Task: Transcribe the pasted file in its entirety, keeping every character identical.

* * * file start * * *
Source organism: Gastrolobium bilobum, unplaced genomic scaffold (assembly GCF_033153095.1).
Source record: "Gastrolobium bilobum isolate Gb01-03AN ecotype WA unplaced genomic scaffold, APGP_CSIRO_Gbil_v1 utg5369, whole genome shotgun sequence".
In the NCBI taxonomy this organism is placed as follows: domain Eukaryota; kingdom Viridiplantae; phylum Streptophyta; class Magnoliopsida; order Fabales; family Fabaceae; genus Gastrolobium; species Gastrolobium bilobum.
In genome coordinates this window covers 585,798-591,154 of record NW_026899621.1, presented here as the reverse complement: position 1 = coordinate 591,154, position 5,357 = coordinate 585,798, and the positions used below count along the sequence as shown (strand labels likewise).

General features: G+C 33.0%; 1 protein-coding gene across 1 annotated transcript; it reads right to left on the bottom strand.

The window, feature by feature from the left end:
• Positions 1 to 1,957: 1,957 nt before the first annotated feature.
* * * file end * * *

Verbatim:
Source organism: Gastrolobium bilobum, unplaced genomic scaffold (assembly GCF_033153095.1).
Source record: "Gastrolobium bilobum isolate Gb01-03AN ecotype WA unplaced genomic scaffold, APGP_CSIRO_Gbil_v1 utg5369, whole genome shotgun sequence".
In the NCBI taxonomy this organism is placed as follows: domain Eukaryota; kingdom Viridiplantae; phylum Streptophyta; class Magnoliopsida; order Fabales; family Fabaceae; genus Gastrolobium; species Gastrolobium bilobum.
In genome coordinates this window covers 585,798-591,154 of record NW_026899621.1, presented here as the reverse complement: position 1 = coordinate 591,154, position 5,357 = coordinate 585,798, and the positions used below count along the sequence as shown (strand labels likewise).

General features: G+C 33.0%; 1 protein-coding gene across 1 annotated transcript; it reads right to left on the bottom strand.

The window, feature by feature from the left end:
• Positions 1 to 1,957: 1,957 nt before the first annotated feature.